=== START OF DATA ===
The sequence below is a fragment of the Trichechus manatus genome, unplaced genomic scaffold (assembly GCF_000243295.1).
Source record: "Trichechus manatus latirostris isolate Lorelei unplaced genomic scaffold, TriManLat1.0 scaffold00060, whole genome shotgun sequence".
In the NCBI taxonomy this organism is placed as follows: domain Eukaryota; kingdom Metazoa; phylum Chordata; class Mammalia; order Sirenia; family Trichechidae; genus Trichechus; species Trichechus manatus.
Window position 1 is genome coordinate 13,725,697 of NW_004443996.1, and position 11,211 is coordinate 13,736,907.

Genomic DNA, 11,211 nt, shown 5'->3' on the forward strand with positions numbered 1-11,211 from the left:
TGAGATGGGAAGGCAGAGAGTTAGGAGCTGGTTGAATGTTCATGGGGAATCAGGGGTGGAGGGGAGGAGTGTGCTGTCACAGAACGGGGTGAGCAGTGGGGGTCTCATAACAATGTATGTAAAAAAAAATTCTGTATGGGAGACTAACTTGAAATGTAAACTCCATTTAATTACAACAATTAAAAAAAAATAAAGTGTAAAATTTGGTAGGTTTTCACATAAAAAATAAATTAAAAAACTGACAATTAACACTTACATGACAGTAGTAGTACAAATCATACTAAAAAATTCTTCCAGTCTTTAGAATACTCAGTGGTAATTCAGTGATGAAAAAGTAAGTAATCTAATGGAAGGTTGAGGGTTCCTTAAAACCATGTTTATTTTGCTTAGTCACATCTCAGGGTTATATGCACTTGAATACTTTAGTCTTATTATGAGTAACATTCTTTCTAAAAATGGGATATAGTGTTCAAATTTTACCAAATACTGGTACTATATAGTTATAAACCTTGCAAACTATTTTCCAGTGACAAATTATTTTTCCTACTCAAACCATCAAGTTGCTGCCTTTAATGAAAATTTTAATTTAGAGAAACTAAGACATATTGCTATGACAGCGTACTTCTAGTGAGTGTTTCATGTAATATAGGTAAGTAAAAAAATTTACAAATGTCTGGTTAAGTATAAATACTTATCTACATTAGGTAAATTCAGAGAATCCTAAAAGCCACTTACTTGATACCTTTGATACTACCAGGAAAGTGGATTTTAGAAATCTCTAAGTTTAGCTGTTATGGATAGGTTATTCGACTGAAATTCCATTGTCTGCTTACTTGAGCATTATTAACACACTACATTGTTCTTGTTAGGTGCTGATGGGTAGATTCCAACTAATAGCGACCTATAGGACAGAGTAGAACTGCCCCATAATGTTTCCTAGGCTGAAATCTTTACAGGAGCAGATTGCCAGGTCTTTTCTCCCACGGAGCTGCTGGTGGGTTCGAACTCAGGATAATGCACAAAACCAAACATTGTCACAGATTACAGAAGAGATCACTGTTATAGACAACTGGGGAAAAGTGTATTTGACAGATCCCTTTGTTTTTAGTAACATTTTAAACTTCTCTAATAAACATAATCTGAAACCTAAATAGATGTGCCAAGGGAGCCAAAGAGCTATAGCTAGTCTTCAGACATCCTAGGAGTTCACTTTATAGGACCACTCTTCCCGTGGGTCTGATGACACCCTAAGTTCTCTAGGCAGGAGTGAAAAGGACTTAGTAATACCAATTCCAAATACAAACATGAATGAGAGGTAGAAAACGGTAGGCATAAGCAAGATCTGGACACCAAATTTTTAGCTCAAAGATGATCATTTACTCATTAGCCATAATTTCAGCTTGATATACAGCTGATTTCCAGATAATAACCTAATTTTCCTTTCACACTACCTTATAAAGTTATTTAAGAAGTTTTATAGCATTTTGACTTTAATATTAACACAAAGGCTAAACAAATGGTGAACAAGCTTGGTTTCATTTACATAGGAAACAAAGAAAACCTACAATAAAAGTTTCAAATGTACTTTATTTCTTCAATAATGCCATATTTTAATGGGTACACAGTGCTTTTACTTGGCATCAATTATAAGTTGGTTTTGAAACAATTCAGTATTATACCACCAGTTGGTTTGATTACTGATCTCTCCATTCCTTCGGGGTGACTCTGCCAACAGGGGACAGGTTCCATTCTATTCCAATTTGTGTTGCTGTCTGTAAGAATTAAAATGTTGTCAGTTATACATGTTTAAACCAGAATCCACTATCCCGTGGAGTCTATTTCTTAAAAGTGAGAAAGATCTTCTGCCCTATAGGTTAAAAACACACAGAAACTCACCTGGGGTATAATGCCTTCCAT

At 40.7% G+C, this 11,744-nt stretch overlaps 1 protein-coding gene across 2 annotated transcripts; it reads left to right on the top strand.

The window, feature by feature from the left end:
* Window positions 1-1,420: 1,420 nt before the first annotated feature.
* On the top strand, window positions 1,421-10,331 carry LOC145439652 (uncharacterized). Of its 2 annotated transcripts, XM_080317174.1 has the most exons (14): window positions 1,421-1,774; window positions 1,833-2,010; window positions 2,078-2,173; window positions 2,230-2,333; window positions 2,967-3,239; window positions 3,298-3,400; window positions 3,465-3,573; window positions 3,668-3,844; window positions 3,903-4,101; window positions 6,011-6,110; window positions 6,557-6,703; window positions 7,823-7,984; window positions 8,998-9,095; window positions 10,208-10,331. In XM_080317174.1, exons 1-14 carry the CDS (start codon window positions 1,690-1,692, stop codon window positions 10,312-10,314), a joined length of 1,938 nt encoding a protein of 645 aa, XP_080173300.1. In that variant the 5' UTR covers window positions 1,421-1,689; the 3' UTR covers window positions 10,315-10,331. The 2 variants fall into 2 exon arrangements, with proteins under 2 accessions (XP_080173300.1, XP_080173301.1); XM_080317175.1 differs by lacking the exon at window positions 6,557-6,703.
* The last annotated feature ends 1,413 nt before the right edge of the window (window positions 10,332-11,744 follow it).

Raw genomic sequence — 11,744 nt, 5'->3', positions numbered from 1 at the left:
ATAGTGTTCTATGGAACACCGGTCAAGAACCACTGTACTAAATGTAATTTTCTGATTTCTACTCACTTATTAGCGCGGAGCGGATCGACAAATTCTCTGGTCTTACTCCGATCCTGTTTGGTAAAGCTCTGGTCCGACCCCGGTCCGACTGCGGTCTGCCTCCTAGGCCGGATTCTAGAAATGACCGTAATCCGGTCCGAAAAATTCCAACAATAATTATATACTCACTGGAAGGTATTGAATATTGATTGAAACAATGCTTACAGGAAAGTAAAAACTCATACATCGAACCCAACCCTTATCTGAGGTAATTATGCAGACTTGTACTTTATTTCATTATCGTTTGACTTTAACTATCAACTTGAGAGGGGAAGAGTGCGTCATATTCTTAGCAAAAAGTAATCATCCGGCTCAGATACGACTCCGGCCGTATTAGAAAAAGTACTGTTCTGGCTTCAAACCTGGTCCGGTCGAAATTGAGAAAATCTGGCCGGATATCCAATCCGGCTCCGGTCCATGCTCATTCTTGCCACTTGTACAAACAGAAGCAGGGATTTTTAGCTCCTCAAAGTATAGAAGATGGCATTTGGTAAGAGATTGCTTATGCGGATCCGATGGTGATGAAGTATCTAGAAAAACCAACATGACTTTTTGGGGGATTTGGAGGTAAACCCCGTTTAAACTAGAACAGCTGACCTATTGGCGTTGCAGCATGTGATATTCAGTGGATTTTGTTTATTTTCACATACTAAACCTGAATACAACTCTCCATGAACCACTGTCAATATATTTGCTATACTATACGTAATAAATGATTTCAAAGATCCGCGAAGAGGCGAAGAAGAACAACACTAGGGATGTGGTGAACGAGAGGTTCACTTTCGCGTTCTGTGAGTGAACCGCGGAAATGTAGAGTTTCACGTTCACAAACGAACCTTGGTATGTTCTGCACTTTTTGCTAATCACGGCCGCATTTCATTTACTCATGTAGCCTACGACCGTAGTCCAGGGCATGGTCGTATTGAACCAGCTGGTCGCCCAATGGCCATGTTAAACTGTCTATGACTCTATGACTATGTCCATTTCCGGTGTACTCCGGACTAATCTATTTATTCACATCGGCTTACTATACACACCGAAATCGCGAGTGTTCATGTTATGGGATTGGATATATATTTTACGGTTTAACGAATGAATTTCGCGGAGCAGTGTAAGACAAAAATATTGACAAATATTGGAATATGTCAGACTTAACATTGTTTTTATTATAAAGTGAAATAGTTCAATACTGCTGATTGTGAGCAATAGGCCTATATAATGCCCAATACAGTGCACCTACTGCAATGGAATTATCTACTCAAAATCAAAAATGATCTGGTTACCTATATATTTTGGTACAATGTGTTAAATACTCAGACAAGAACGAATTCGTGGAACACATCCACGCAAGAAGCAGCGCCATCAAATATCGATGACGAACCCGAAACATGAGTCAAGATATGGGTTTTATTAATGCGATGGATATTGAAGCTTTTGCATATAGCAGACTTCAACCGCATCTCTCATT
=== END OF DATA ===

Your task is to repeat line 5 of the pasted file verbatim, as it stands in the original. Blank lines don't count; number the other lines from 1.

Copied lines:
Genomic DNA, 11,211 nt, shown 5'->3' on the forward strand with positions numbered 1-11,211 from the left: